Friday, November 19, 2010

Bernanke Speaks Out: High U.S. Unemployment Is Not My Fault

It’s China’s fault.  So said Fed Chairman Ben Bernanke in a speech in Frankfurt on November 19, 2010.  The failure of China to allow its currency to appreciate more rapidly is the reason for global economic imbalances and high U.S. unemployment.

No more Mr. Nice Guy.  In defense of the Fed’s announced $600 billion quantitative easing to stimulate growth and job creation in the U.S., Bernanke also accused Congress of failing to do its part.  He said that Congress needs to adopt growth-enhancing short-run measures as it also lays out a path of long-run deficit reduction.  It would appear that Bernanke cares little if Congress refuses him another term as Fed chairman or demands his resignation.  Nor does he display any knowledge of China.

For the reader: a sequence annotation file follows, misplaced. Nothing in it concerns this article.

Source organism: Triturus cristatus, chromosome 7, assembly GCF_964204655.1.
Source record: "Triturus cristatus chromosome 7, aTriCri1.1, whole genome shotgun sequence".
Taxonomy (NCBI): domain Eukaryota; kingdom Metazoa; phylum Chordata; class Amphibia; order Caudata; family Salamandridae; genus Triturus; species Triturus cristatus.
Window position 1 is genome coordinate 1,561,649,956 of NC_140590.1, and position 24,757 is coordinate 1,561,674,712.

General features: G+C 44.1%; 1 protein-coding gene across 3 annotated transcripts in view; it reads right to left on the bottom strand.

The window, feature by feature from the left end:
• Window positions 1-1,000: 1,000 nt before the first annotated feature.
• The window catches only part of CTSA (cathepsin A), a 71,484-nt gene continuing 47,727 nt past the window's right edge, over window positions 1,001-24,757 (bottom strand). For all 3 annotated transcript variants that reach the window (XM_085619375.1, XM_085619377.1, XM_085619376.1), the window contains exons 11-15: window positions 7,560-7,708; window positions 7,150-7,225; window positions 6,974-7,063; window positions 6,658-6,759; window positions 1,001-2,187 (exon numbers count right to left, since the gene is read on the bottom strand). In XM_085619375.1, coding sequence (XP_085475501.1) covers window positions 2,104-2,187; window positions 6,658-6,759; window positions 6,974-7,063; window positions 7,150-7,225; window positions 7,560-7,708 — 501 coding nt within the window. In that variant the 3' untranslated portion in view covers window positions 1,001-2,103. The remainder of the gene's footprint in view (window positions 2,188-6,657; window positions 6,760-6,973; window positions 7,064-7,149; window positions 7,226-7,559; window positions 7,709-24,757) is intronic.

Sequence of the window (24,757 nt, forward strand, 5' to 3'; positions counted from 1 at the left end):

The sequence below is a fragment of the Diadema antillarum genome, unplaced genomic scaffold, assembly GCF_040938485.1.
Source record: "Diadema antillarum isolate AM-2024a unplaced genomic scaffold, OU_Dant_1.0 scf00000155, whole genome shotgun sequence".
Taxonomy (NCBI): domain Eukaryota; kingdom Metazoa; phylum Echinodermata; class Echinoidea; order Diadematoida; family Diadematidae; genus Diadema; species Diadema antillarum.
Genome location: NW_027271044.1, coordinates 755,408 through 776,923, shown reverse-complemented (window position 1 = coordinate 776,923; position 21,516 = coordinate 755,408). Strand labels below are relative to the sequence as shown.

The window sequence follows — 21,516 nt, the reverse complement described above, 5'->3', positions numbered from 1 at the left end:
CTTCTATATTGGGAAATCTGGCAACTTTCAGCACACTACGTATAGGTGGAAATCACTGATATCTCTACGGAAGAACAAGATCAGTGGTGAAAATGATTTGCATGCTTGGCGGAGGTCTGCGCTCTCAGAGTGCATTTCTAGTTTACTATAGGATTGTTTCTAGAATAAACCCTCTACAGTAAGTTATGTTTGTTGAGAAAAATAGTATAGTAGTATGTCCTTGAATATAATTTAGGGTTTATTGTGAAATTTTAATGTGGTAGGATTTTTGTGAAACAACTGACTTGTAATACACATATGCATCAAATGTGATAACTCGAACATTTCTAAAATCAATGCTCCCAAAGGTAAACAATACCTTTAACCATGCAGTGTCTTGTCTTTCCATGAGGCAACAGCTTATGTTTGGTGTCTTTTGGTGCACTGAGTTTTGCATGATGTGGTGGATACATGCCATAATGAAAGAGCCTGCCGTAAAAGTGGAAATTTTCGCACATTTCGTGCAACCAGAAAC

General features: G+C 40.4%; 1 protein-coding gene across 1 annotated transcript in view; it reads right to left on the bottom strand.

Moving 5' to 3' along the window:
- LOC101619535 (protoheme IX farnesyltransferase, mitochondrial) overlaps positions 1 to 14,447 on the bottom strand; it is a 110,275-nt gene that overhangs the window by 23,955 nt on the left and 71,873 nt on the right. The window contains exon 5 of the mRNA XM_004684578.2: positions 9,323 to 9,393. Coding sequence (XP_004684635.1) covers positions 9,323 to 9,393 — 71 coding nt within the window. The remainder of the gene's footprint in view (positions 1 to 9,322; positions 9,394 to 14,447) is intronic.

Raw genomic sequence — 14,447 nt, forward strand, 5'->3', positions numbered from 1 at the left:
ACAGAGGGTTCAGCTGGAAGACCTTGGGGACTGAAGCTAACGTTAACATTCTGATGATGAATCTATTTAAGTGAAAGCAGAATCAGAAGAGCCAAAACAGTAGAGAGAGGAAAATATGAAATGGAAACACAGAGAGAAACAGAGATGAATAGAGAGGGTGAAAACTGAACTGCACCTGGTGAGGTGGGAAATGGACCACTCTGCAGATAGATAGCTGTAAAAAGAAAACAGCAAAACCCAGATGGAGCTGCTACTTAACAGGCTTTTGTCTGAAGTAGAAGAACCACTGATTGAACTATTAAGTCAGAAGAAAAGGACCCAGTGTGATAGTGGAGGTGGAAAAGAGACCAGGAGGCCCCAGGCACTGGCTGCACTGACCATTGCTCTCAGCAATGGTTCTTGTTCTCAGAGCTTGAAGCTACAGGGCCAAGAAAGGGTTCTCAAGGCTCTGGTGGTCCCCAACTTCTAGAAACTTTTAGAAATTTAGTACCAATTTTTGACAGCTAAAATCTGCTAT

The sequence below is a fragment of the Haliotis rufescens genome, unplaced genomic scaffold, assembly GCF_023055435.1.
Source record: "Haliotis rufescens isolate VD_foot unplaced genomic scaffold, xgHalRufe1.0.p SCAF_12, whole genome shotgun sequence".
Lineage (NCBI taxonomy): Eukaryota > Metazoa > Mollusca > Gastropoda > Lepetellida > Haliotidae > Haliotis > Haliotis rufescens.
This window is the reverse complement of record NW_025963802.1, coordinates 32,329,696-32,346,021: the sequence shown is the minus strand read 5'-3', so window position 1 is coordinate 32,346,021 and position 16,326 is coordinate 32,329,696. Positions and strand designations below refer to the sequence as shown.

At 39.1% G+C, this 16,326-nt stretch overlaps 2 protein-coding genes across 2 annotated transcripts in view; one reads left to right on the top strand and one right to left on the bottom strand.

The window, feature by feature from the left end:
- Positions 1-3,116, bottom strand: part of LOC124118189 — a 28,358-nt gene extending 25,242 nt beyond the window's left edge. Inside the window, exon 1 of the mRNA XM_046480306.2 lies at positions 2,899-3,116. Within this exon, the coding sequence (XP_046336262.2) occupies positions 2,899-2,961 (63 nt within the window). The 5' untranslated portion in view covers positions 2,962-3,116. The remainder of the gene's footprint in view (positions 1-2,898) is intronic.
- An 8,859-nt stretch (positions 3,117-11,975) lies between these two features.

China is an old, proud civilization.  Having emerged from the humiliation of Western intrusion and occupation of Chinese territory, having endured the madness of the Cultural Revolution, having achieved the greatest economic progress in world history in the past 30 years, and having bought more than a trillion dollars of U.S. government securities and other real and financial assets, China is in no mood to kowtow to Bernanke.

It’s not too late for Ben, but he needs to take an intensive immersion course in Chinese culture and history. I suggest he begin with the Analects of Confucius, followed with a crash course on Chinese history.  He should then invite Chinese officials to instruct him on why China’s economy has performed so well since 1981, despite China’s reluctance to follow the guidance of Western professors who typically visit China for two weeks, diagnose its problems, and warn of a serious crash unless China does A, B, and C based on the professors’ models.

Doing so requires a certain measure of humility.  This may be difficult given the reputation that Fed chairmen have developed over the years as the most important figure in the global economy.

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